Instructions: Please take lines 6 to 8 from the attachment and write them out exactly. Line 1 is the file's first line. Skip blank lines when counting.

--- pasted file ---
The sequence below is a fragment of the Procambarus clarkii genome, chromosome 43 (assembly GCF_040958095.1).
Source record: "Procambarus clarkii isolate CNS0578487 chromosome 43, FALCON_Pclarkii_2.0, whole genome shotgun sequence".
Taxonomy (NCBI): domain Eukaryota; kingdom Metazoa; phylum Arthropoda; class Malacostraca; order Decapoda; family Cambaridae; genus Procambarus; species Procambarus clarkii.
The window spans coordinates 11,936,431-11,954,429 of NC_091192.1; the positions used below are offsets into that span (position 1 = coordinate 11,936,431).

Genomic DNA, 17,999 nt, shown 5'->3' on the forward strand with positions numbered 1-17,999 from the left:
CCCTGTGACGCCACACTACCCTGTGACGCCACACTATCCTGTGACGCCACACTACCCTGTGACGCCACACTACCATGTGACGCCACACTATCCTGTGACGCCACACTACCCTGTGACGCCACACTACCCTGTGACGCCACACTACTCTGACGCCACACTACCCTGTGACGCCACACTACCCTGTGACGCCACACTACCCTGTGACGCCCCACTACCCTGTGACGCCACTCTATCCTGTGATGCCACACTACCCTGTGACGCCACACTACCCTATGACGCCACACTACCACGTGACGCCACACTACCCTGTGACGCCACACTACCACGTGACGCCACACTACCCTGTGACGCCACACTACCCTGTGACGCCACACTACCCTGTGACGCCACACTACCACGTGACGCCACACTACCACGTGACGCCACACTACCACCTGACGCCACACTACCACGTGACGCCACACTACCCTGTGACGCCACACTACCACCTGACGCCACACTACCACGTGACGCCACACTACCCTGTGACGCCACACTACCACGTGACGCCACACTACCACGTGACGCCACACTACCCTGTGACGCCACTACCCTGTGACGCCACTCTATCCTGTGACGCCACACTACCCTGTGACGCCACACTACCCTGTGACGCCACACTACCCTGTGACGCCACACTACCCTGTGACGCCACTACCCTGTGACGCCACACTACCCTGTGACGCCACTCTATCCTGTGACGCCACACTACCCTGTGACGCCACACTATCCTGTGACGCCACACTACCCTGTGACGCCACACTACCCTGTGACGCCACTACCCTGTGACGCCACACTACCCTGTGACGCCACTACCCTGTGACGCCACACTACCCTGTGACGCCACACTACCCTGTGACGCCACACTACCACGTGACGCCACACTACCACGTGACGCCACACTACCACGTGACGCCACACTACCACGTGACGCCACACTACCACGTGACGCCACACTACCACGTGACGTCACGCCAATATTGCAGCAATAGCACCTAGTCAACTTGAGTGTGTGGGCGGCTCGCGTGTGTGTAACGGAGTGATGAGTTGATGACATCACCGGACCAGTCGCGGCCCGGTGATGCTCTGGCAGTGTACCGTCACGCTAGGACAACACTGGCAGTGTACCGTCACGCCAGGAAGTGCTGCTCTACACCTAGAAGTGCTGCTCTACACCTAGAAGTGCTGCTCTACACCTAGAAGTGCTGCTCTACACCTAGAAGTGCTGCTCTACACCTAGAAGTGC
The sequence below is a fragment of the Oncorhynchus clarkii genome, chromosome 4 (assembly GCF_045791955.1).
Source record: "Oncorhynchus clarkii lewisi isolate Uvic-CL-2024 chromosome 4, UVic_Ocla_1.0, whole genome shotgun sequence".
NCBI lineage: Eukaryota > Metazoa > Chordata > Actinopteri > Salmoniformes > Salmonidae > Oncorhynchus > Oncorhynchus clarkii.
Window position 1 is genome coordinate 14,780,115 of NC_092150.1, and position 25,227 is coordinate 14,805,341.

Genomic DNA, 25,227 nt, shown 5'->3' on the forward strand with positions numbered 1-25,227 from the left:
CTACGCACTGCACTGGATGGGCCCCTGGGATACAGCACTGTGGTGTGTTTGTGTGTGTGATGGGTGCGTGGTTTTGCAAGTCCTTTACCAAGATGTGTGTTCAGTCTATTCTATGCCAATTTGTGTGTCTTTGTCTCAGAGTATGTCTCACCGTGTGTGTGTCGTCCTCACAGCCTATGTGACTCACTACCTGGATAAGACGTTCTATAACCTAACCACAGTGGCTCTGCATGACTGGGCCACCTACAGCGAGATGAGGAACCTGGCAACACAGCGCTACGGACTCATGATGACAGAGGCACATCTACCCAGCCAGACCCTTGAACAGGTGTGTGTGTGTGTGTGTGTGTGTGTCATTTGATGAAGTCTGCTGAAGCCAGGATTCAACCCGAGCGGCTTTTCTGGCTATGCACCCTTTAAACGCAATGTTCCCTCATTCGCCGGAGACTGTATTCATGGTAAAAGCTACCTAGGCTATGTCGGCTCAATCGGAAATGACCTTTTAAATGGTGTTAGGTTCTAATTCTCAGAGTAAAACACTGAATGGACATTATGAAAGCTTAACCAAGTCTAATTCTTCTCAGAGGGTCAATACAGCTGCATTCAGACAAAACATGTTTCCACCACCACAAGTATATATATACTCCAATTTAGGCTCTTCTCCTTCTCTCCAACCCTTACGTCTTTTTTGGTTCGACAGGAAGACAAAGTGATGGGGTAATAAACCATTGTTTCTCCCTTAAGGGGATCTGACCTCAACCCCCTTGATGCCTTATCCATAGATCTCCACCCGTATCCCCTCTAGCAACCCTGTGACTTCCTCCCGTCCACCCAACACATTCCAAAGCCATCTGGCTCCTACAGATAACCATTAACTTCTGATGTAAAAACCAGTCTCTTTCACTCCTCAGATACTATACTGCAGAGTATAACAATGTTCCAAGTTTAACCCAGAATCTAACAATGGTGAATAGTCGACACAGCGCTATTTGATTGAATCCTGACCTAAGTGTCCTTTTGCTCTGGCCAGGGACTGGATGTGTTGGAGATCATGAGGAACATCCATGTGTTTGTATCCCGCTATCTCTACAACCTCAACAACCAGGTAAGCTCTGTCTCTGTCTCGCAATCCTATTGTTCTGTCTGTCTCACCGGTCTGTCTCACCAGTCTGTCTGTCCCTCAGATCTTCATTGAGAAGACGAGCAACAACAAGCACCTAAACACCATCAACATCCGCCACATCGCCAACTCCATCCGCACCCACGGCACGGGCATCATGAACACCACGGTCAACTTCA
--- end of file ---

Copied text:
CCCTGTGACGCCACACTACCCTGTGACGCCACACTATCCTGTGACGCCACACTACCCTGTGACGCCACACTACCATGTGACGCCACACTATCCTGTGACGCCACACTACCCTGTGACGCCACACTACCCTGTGACGCCACACTACTCTGACGCCACACTACCCTGTGACGCCACACTACCCTGTGACGCCACACTACCCTGTGACGCCCCACTACCCTGTGACGCCACTCTATCCTGTGATGCCACACTACCCTGTGACGCCACACTACCCTATGACGCCACACTACCACGTGACGCCACACTACCCTGTGACGCCACACTACCACGTGACGCCACACTACCCTGTGACGCCACACTACCCTGTGACGCCACACTACCCTGTGACGCCACACTACCACGTGACGCCACACTACCACGTGACGCCACACTACCACCTGACGCCACACTACCACGTGACGCCACACTACCCTGTGACGCCACACTACCACCTGACGCCACACTACCACGTGACGCCACACTACCCTGTGACGCCACACTACCACGTGACGCCACACTACCACGTGACGCCACACTACCCTGTGACGCCACTACCCTGTGACGCCACTCTATCCTGTGACGCCACACTACCCTGTGACGCCACACTACCCTGTGACGCCACACTACCCTGTGACGCCACACTACCCTGTGACGCCACTACCCTGTGACGCCACACTACCCTGTGACGCCACTCTATCCTGTGACGCCACACTACCCTGTGACGCCACACTATCCTGTGACGCCACACTACCCTGTGACGCCACACTACCCTGTGACGCCACTACCCTGTGACGCCACACTACCCTGTGACGCCACTACCCTGTGACGCCACACTACCCTGTGACGCCACACTACCCTGTGACGCCACACTACCACGTGACGCCACACTACCACGTGACGCCACACTACCACGTGACGCCACACTACCACGTGACGCCACACTACCACGTGACGCCACACTACCACGTGACGTCACGCCAATATTGCAGCAATAGCACCTAGTCAACTTGAGTGTGTGGGCGGCTCGCGTGTGTGTAACGGAGTGATGAGTTGATGACATCACCGGACCAGTCGCGGCCCGGTGATGCTCTGGCAGTGTACCGTCACGCTAGGACAACACTGGCAGTGTACCGTCACGCCAGGAAGTGCTGCTCTACACCTAGAAGTGCTGCTCTACACCTAGAAGTGCTGCTCTACACCTAGAAGTGCTGCTCTACACCTAGAAGTGCTGCTCTACACCTAGAAGTGC
The sequence below is a fragment of the Oncorhynchus clarkii genome, chromosome 4 (assembly GCF_045791955.1).
Source record: "Oncorhynchus clarkii lewisi isolate Uvic-CL-2024 chromosome 4, UVic_Ocla_1.0, whole genome shotgun sequence".